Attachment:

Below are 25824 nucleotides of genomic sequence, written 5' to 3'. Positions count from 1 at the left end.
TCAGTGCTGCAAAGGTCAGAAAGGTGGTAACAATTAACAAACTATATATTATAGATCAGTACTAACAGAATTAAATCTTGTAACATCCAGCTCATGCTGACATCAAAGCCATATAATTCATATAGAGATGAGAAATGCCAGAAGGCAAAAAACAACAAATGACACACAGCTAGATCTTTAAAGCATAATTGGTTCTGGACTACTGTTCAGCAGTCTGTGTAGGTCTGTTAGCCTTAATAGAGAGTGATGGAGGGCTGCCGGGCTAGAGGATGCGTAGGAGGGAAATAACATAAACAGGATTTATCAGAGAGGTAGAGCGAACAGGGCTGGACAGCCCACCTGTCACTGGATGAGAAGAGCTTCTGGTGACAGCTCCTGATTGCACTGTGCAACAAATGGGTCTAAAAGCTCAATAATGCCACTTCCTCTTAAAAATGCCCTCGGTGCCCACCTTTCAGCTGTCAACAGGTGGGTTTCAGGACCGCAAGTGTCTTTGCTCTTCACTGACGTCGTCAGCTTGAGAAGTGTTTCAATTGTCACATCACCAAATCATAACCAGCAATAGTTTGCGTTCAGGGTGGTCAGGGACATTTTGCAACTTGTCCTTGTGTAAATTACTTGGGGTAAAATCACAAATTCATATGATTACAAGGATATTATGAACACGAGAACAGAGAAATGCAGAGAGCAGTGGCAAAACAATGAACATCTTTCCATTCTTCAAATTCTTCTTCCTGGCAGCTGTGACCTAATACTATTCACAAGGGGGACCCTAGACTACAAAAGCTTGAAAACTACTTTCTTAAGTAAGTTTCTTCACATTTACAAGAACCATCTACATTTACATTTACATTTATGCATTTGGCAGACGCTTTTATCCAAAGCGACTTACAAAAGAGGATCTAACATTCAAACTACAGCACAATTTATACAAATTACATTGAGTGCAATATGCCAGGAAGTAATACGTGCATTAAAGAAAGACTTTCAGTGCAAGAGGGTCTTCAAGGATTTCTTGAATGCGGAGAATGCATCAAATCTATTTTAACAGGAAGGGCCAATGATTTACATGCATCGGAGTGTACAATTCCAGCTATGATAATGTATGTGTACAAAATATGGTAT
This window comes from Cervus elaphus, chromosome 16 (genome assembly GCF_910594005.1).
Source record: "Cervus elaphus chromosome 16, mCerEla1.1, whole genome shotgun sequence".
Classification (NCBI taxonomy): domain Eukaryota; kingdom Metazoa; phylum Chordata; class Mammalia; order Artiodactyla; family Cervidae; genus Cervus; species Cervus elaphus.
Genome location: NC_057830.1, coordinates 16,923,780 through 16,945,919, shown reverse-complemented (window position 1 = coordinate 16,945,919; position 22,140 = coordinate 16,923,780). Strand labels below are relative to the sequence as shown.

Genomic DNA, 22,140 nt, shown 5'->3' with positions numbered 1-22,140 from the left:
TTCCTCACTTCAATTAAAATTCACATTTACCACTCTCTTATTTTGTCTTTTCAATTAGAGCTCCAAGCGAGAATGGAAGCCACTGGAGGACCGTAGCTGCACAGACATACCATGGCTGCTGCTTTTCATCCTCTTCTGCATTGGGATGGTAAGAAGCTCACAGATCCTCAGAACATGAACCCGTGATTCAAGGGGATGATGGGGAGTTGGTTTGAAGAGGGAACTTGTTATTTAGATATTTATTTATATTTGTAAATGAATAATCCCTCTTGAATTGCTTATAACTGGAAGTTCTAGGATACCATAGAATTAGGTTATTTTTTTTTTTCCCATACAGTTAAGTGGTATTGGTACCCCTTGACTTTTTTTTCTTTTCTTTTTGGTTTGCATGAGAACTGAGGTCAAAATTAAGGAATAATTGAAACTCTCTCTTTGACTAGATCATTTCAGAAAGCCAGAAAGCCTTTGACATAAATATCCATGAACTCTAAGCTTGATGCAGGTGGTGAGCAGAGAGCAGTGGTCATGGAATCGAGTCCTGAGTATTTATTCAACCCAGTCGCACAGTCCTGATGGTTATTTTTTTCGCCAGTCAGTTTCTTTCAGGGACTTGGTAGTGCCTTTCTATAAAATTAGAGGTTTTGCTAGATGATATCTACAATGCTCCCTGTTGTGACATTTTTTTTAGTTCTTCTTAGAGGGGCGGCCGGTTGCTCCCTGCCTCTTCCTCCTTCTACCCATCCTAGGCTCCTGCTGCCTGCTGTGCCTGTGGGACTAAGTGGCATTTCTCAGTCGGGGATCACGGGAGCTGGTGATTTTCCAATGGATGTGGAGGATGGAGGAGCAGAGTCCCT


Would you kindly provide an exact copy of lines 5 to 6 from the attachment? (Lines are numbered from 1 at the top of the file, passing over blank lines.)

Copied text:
Classification (NCBI taxonomy): domain Eukaryota; kingdom Metazoa; phylum Chordata; class Mammalia; order Artiodactyla; family Cervidae; genus Cervus; species Cervus elaphus.
Genome location: NC_057830.1, coordinates 16,923,780 through 16,945,919, shown reverse-complemented (window position 1 = coordinate 16,945,919; position 22,140 = coordinate 16,923,780). Strand labels below are relative to the sequence as shown.